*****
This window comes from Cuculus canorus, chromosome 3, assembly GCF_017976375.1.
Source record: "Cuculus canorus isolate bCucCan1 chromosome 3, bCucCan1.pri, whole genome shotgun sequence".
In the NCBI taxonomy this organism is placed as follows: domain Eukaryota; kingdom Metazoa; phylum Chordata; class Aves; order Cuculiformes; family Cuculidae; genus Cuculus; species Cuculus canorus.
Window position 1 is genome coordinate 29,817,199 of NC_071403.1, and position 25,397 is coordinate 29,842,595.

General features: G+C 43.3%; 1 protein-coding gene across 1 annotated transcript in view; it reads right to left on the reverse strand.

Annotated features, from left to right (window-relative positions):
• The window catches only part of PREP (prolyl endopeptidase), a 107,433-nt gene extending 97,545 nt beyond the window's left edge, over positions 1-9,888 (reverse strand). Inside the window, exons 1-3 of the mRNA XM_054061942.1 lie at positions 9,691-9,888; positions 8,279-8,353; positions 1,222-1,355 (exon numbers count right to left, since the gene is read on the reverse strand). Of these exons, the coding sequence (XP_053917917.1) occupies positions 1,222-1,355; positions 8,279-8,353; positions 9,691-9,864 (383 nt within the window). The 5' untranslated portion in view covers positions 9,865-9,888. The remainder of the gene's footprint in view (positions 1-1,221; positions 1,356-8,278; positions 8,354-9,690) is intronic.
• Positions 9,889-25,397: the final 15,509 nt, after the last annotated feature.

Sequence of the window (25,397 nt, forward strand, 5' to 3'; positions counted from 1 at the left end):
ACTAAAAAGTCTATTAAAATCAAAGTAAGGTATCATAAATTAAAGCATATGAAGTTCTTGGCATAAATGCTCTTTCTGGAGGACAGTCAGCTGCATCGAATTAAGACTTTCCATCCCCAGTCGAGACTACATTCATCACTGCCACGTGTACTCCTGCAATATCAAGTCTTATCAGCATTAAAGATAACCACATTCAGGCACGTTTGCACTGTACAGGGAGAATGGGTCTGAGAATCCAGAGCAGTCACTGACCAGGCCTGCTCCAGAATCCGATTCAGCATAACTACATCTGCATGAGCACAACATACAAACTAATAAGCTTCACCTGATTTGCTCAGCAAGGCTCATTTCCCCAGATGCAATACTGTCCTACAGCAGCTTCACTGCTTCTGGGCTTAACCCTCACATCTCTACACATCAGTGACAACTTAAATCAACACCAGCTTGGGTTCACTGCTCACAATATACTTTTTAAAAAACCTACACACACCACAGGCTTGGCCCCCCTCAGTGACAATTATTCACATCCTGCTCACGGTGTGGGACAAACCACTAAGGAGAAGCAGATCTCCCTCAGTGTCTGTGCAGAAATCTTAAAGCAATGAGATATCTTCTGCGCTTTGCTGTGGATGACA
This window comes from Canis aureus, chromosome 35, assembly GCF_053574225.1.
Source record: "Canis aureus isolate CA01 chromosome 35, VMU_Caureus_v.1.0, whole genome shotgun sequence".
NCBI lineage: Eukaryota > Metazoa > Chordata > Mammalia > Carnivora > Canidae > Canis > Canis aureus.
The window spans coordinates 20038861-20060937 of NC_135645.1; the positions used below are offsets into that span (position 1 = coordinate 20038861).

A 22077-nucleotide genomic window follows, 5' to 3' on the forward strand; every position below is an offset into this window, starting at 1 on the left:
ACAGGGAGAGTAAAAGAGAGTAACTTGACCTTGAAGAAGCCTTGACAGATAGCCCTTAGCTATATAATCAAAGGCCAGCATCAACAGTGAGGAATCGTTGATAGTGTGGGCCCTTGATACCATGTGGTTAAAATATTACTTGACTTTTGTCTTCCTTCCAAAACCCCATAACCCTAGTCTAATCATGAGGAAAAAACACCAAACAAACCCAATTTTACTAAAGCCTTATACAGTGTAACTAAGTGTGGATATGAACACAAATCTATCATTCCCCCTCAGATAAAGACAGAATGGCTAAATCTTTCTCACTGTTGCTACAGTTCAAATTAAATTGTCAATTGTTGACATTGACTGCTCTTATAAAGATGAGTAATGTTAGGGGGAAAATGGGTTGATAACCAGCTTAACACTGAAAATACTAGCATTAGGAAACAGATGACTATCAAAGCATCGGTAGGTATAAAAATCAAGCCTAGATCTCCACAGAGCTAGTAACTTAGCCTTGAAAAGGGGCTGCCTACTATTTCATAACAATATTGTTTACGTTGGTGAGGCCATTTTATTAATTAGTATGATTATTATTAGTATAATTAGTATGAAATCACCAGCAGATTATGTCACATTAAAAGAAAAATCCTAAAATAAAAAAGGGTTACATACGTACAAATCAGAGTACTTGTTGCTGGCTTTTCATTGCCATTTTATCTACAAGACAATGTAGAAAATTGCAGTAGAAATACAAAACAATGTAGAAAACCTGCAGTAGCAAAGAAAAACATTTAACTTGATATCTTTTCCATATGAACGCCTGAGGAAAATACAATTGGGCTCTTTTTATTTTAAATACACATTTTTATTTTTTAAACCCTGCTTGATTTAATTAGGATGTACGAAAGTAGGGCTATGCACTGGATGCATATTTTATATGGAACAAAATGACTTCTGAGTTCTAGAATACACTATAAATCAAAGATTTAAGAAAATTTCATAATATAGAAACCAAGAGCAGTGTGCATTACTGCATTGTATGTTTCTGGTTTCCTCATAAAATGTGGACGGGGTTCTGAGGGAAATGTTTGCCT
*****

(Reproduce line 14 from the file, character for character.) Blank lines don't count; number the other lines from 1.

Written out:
The window spans coordinates 20038861-20060937 of NC_135645.1; the positions used below are offsets into that span (position 1 = coordinate 20038861).